#T5W | Top Polarizing Books

This week, we are talking about the top polarizing books.

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Let’s do it this way: I’ll list five polarizing books that I liked and then another five that I disliked. I thought I wouldn’t be able to list 5 under the “dislike” column but well, it seems I do have some unpopular opinions after all. I’ve been very careful with my reading choices. I mean, life is too short to read a bad book – or a book that you don’t like. But you’ll never really know until you read it, right? Well, I read these and here’s where I stand on them.

In the LIKED category:

  1. Armada by Ernest Cline. Guys, this is NOT a Ready Player One sequel. This is merely the book that this author published after that one. If you’re going into this expecting the same epicness, you’re not going to get it. There still are 80s and 90s references but overall, this is a Space Invaders video game novel. I personally enjoyed it. It was kind of a space opera with a YA twist to it. It definitely took some inspiration from Ender’s Game; if you know the “twist” in that story, it’s pretty much the same here. I would still recommend it but with the disclaimer that this is NOT Ready Player One 2. I don’t get why people needed to be reminded of that, tbh.
  2. Red Rising by Pierce Brown. I’m talking about the first book. I admit, I wasn’t a huge fan of this book either when I first read it. I thought it was an infodump and the jargon flew way over my head. However, it got increasingly better the more I thought of it. Actually, I started to appreciate it when I started reading the second book. After finishing the whole series, I realized that everything in the first book was necessary. Now, I really want to re-read the whole thing.
  3. The Maze Runner by James Dashner. While I hated the second book, I loved the first one. I think it was the right recommendation at the right time. I was reading so many books with female protagonists that I needed a change of scenery. Enter The Maze Runner. I enjoyed the male characters, the settings, the language, world-building… everything. I wish it were a standalone. I wish I never saw the second movie. I still love Minho. I was in awe at this first book in the trilogy. Unfortunately, I cannot recommend the rest.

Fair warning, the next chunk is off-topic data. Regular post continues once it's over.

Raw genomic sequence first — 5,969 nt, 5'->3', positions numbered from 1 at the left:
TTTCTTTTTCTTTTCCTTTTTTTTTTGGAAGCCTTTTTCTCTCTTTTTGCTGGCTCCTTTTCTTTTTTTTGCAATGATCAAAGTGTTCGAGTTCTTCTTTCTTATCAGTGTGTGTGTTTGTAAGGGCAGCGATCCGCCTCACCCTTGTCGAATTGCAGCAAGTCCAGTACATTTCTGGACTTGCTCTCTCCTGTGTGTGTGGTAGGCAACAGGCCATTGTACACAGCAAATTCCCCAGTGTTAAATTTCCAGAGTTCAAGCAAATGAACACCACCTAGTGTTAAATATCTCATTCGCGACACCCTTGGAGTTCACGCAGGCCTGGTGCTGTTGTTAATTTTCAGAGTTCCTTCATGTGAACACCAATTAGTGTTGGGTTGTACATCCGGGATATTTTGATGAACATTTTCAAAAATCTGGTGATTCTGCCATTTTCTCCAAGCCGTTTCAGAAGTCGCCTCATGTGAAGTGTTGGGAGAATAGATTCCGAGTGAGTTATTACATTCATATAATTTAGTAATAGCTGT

4. Miss Peregrine’s Home for Peculiar Children by Ransom Riggs. At the risk of sounding like a total hipster, I think my love for this book stems from when I read it. I read this before all the hype, the hoopla, the fame. I read it around the time the paperback came out and honestly, I’ve never heard of it before. Then the second book came out. That’s when it exploded. While I still do like the other two books very much, the novelty of supposedly “found” photos quickly had gotten old.
  5. Dan Brown books. Whatever, guys. I love sci-fi mystery suspense thrillers. His Robert Langdon series of fictional history thrillers is an autobuy for me. I eventually do want to read all of his books and will love them regardless.

Now, for the DISLIKED category (if you liked any of these books, more power to you):

  1. The Fault in Our Stars by John Green. This book made me so angry. And it’s not just about the ridiculous hype, mind you. I hated the very condescending writing style, the characters were dumb and annoying, and frankly, I’ve experienced worse pain that this and I don’t appreciated being told what and how to feel.  Needless to say, this has soured me for every John Green book. I’ll stick with his online content.
  2. The Coldest Girl in Coldtown by Holly Black. Based on the title, I would expect it to be middle-grade. Nope, it’s a YA vampire paranormal novel about a girl who turns into a vampire living in the town of, well, Coldtown. Or so I think that’s it. I don’t know. I first read this when I resurrected (pun lol) my book blog and this was in all the “Best of the Year” lists. But when I was reading it, I couldn’t understand why people thought it was good. I’m still baffled.
  3. My Sister’s Keeper by Jodi Picoult. Gah, the mere thought of this book makes me so angry. The ending was a complete waste of time for everyone involved – the characters and the reader most of all. The movie’s ending made a whole lot more sense. I was so excited to read such a popular book but as I got to the end, I was reminded why I stay away from grown-up contemporary Hallmark dramas.
  4. The Bone Season by Samantha Shannon. Ambitious is my word for this book and series. The whole 7-book, comparison to Harry Potter marketing ploy soured me for this book. And frankly, it was not written well. The world building was too convoluted and I just couldn’t get into it. Frankly, I thought it was ridiculous.
  5. To All the Boys I’ve Loved Before by Jenny Han. Lara Jean Song is probably my most-hated literary character of all time. Yeah, worse than Dolores Umbridge. This book had no progression and no ending. And apparently, this is now going to be a trilogy. Wow, when I first picked this up, this was a standalone. Then two more books to further Lara Jean’s fantasies? Nope, nope. NOPE. Remind me again why I’m extremely picky with contemporaries?

Wow, that felt good. Harsh but oh so cathartic. I’m sorry if I stepped on some toes but I don’t mind you guys stepping on mine as well. Let me know what your picks are. Let’s talk about them. 🙂

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3 thoughts on “#T5W | Top Polarizing Books

  1. Jodi Picoult always has that effect on me. I’m a sucker for sweety stuff so Fault in Our Stars is fine with me, but we do make a lot of jokes in my family about Support Group Patrick and his ball-less state. Not p.c., but there you go. Fun post!

    Liked by 1 person

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